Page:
With February 6 this year expected to be one of the biggest and most intense Waitangi Days in over a decade, Jamie Tahana looks back on 10 times our national day made a particularly big impact.
Waitangi Day has a long history as a site of protest, celebration, commemoration, reflection and grievance. It’s one of the few places where the Crown has been held accountable to Māori for its broken promises. With this year’s Waitangi Day expected to be one we won’t forget in a hurry, here are 10 of the most memorable Waitangi Days of the past 184 years.
10) Political mudslinging (2004)
Both sides of parliament copped it at Te Tii Marae in 2004. “Shame on you Helen Clark,” was the cry from protesters as they pounded the top of her car as it inched along the bay-front promenade.
Clark’s Labour government was in the midst of passing legislation to seize the foreshore and seabed in the name of the Crown, prompting the largest Māori protest in a generation. Labour ministers were jostled as they tried to enter Te Tii.
The hostility wasn’t reserved for Labour. The National Party leader Don Brash arrived at Waitangi fresh from his now infamous Ōrewa speech, where he attacked so-called “Māori privilege” and a Treaty “grievance industry”.
As he spoke to reporters near the entrance to Te Tii, Brash became the latest entry in the great tradition of politicians having things thrown at them, when a glob of mud landed on his cheek with a thick thud.
“Not a bad shot,” Brash conceded as he wiped mud from his face, neck and blazer.
“A harsh lesson in political mudslinging,” Mark Sainsbury said on the television news that night.
9) The ‘dildo’ incident (2016)
It was a grey afternoon when an unsuspecting Steven Joyce stepped into the Copthorne carpark for a run-of-the-mill media standup. But that all changed when a flash of pink flew in, seemingly from out of nowhere. It careened into the minister’s face, bounced off his chin, and made an almighty “thwack” when it touched the sacred ground at Waitangi.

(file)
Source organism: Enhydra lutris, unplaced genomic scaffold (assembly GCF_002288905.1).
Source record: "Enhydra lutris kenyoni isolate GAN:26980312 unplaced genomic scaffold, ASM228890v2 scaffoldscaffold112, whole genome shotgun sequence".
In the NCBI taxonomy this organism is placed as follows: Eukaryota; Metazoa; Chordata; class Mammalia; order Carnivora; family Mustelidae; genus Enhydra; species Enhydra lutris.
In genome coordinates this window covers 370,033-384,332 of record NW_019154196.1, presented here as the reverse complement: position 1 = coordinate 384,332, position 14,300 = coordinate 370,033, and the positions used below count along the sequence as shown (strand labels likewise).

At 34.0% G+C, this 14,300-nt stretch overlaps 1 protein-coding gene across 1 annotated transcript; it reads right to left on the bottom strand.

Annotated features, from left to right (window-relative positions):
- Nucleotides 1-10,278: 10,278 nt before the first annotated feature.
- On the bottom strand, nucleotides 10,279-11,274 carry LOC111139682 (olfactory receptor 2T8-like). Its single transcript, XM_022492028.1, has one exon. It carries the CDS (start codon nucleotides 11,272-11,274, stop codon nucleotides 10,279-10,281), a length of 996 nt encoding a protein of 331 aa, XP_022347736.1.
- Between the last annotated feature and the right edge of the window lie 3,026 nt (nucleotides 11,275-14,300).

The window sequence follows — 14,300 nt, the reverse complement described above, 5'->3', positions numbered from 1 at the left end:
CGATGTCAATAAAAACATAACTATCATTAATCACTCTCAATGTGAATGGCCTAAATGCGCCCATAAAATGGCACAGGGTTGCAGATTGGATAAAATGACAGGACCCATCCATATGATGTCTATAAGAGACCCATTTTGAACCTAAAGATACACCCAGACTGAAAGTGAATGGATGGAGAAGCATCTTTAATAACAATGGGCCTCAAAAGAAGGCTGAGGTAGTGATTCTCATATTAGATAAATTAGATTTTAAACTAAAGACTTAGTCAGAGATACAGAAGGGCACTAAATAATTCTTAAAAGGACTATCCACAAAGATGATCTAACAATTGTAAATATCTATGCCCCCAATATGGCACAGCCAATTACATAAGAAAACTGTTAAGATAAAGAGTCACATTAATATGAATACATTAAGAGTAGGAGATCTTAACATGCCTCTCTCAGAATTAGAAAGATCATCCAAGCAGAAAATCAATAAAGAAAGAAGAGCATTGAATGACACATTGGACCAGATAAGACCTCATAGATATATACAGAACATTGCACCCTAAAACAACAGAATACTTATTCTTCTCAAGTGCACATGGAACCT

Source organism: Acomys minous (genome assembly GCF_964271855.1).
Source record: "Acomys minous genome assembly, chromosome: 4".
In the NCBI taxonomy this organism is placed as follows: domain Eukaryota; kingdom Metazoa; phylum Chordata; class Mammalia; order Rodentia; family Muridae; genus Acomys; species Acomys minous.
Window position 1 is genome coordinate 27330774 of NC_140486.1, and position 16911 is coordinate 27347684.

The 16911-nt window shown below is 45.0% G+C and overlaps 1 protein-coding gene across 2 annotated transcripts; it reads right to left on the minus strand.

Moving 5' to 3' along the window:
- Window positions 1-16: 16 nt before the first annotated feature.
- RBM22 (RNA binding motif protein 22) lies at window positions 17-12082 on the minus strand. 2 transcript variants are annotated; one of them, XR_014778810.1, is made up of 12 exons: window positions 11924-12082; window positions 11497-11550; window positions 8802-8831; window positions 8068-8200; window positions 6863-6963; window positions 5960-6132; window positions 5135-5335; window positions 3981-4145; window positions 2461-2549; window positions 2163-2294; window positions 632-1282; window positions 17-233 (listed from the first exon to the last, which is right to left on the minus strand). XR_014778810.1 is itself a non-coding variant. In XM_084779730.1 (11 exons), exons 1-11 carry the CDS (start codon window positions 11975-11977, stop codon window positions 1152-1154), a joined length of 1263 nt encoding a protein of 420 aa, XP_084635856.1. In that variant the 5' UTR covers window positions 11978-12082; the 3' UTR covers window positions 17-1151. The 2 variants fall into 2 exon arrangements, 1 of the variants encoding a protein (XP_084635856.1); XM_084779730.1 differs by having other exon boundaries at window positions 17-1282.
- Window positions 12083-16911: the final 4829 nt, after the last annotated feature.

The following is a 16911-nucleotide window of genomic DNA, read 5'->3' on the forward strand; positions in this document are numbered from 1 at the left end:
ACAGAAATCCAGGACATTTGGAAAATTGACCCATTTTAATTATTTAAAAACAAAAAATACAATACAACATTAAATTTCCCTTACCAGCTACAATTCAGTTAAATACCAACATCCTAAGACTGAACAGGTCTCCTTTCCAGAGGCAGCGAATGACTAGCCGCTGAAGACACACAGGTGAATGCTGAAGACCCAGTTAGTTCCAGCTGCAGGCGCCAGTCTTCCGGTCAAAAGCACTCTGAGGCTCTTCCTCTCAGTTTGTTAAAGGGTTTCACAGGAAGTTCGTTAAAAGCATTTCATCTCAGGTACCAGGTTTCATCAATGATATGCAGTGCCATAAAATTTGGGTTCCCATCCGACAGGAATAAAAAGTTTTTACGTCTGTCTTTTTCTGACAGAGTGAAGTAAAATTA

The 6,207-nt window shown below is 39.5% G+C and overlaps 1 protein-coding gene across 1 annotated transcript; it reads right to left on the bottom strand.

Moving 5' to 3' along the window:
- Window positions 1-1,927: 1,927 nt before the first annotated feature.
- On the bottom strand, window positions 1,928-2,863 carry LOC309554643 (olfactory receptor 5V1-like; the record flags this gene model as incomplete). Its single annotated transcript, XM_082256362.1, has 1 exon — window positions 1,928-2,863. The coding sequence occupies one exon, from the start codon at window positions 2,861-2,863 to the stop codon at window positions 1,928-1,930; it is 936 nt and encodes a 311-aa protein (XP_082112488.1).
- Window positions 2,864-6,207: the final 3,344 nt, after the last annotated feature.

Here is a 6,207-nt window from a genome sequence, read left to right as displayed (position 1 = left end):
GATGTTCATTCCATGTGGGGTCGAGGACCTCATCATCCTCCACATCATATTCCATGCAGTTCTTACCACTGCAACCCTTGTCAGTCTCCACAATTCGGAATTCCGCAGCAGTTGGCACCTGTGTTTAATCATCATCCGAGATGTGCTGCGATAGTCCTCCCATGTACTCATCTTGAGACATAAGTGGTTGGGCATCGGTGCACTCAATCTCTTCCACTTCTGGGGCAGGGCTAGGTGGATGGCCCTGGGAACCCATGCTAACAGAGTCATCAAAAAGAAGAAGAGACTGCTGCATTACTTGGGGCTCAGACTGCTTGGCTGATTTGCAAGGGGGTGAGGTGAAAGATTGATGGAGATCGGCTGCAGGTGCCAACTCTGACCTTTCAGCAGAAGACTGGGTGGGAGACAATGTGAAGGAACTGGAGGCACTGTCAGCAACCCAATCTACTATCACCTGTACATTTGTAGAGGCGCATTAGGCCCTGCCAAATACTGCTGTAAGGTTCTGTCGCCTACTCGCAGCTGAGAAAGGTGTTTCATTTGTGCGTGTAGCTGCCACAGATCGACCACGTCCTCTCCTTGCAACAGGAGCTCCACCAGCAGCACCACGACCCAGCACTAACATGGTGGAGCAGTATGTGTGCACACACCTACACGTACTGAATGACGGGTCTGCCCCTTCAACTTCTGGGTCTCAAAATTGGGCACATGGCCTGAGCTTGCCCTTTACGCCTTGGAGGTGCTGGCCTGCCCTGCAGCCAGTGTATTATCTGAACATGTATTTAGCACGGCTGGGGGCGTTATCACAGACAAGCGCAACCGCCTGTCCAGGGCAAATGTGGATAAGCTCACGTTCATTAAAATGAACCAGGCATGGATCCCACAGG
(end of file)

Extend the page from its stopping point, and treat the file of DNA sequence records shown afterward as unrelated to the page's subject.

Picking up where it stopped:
Joyce rocked back on impact, startled but impressively composed. “Good-oh,” the minister of economic development said. One of the most senior and prominent members of the Key government now defined by a dildo’s impact.
The assailant, Josie Butler, was led away by the police, later to be released without charge. She said the toy was thrown as a protest against the Trans Pacific Partnership trade agreement.
The country cracked up, the scene was replayed over and over, news scripts were contorted with innuendo and puns, the minister himself even got in on the fun. It provided the dopamine hit our small, insecure nation craves: attention on late-night American television.
But, as Hayden Donnell found in his remarkable piece of investigative journalism, what entered the historical record as the “Waitangi dildo incident” was not a dildo at all. It was a “nine inch squeaky pecker” with a face on it.
However, while this incident was funny, it ranks quite lowly in the hallowed tradition of protest at Waitangi. It’s a scene seared into the nation’s memory, but its impact was surface-level, much like the pecker’s “thwack”.
8) Dancing moa (1974)
The sickly moa shakes about in fits on the grass, its human feet dangling as it lays a giant egg in front of a bewildered prime minister and visiting royals. As the moa struggles through its labour, metres away Howard Morrison dances and sings Oma Rāpeti surrounded by bored-looking kids.
The slender moa turns and looks directly down the barrel of the camera. Its eyes are dead, it’s wishing extinction upon itself. It then abandons its egg and starts hopping about, doing scissor kicks and sprinting around the Treaty grounds. Queen Elizabeth looks on, even more bewildered.
This remarkable scene was part of an hours-long television extravaganza to mark the launch of a new public holiday. But not Waitangi Day, no, this was “New Zealand Day”. Prime minister Norman Kirk was responding to increasing pressure for a national day, and for the Treaty to be acknowledged.
New Zealand Day was the sort of half-assed kick-the-can-down-the-road in-between measure our country excels at. A public holiday with a dancing moa, yes; acknowledging the past and the significance of Te Tiriti in a meaningful way, no.
The first public holiday was marked with the Aotearoa pageant, featuring the giant moa. New Zealand Day didn’t stick, though, with the Muldoon government reverting to Waitangi Day two years later.